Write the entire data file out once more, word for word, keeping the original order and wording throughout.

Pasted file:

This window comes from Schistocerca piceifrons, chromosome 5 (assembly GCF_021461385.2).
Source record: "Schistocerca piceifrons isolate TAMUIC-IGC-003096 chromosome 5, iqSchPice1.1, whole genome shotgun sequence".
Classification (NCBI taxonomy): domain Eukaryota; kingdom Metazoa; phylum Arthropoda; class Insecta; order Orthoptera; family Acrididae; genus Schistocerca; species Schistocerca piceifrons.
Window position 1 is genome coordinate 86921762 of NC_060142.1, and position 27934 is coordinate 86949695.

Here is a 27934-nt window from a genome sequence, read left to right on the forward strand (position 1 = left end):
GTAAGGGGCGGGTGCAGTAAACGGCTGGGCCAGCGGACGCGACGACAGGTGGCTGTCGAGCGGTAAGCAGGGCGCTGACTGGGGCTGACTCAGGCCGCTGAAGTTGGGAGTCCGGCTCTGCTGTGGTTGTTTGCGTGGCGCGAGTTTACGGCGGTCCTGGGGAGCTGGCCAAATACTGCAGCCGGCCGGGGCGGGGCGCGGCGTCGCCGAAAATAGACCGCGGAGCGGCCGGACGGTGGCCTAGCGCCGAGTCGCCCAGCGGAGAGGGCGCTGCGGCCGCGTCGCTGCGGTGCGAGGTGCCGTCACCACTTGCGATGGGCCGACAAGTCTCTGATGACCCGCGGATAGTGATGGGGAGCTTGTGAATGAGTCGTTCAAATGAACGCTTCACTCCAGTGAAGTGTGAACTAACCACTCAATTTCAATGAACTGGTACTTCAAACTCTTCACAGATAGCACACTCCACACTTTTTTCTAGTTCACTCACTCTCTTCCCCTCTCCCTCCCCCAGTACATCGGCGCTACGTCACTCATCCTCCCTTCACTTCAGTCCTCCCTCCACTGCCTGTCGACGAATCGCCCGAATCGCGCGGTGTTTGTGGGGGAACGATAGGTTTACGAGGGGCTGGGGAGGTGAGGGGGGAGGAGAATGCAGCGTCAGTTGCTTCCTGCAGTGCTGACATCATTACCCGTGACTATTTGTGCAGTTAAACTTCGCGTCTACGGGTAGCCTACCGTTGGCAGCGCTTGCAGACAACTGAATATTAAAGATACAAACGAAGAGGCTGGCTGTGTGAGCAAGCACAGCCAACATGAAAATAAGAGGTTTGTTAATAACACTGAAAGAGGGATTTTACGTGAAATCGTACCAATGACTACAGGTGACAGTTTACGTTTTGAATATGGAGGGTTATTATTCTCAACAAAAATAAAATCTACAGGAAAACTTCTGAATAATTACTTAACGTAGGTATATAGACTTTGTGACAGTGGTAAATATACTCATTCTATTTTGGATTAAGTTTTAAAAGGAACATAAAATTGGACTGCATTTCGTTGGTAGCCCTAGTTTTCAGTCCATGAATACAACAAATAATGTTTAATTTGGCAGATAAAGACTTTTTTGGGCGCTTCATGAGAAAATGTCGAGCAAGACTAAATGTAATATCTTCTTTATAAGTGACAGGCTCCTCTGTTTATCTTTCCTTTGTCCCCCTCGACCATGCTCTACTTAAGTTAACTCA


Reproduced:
This window comes from Schistocerca piceifrons, chromosome 5 (assembly GCF_021461385.2).
Source record: "Schistocerca piceifrons isolate TAMUIC-IGC-003096 chromosome 5, iqSchPice1.1, whole genome shotgun sequence".
Classification (NCBI taxonomy): domain Eukaryota; kingdom Metazoa; phylum Arthropoda; class Insecta; order Orthoptera; family Acrididae; genus Schistocerca; species Schistocerca piceifrons.
Window position 1 is genome coordinate 86921762 of NC_060142.1, and position 27934 is coordinate 86949695.

Here is a 27934-nt window from a genome sequence, read left to right on the forward strand (position 1 = left end):
GTAAGGGGCGGGTGCAGTAAACGGCTGGGCCAGCGGACGCGACGACAGGTGGCTGTCGAGCGGTAAGCAGGGCGCTGACTGGGGCTGACTCAGGCCGCTGAAGTTGGGAGTCCGGCTCTGCTGTGGTTGTTTGCGTGGCGCGAGTTTACGGCGGTCCTGGGGAGCTGGCCAAATACTGCAGCCGGCCGGGGCGGGGCGCGGCGTCGCCGAAAATAGACCGCGGAGCGGCCGGACGGTGGCCTAGCGCCGAGTCGCCCAGCGGAGAGGGCGCTGCGGCCGCGTCGCTGCGGTGCGAGGTGCCGTCACCACTTGCGATGGGCCGACAAGTCTCTGATGACCCGCGGATAGTGATGGGGAGCTTGTGAATGAGTCGTTCAAATGAACGCTTCACTCCAGTGAAGTGTGAACTAACCACTCAATTTCAATGAACTGGTACTTCAAACTCTTCACAGATAGCACACTCCACACTTTTTTCTAGTTCACTCACTCTCTTCCCCTCTCCCTCCCCCAGTACATCGGCGCTACGTCACTCATCCTCCCTTCACTTCAGTCCTCCCTCCACTGCCTGTCGACGAATCGCCCGAATCGCGCGGTGTTTGTGGGGGAACGATAGGTTTACGAGGGGCTGGGGAGGTGAGGGGGGAGGAGAATGCAGCGTCAGTTGCTTCCTGCAGTGCTGACATCATTACCCGTGACTATTTGTGCAGTTAAACTTCGCGTCTACGGGTAGCCTACCGTTGGCAGCGCTTGCAGACAACTGAATATTAAAGATACAAACGAAGAGGCTGGCTGTGTGAGCAAGCACAGCCAACATGAAAATAAGAGGTTTGTTAATAACACTGAAAGAGGGATTTTACGTGAAATCGTACCAATGACTACAGGTGACAGTTTACGTTTTGAATATGGAGGGTTATTATTCTCAACAAAAATAAAATCTACAGGAAAACTTCTGAATAATTACTTAACGTAGGTATATAGACTTTGTGACAGTGGTAAATATACTCATTCTATTTTGGATTAAGTTTTAAAAGGAACATAAAATTGGACTGCATTTCGTTGGTAGCCCTAGTTTTCAGTCCATGAATACAACAAATAATGTTTAATTTGGCAGATAAAGACTTTTTTGGGCGCTTCATGAGAAAATGTCGAGCAAGACTAAATGTAATATCTTCTTTATAAGTGACAGGCTCCTCTGTTTATCTTTCCTTTGTCCCCCTCGACCATGCTCTACTTAAGTTAACTCA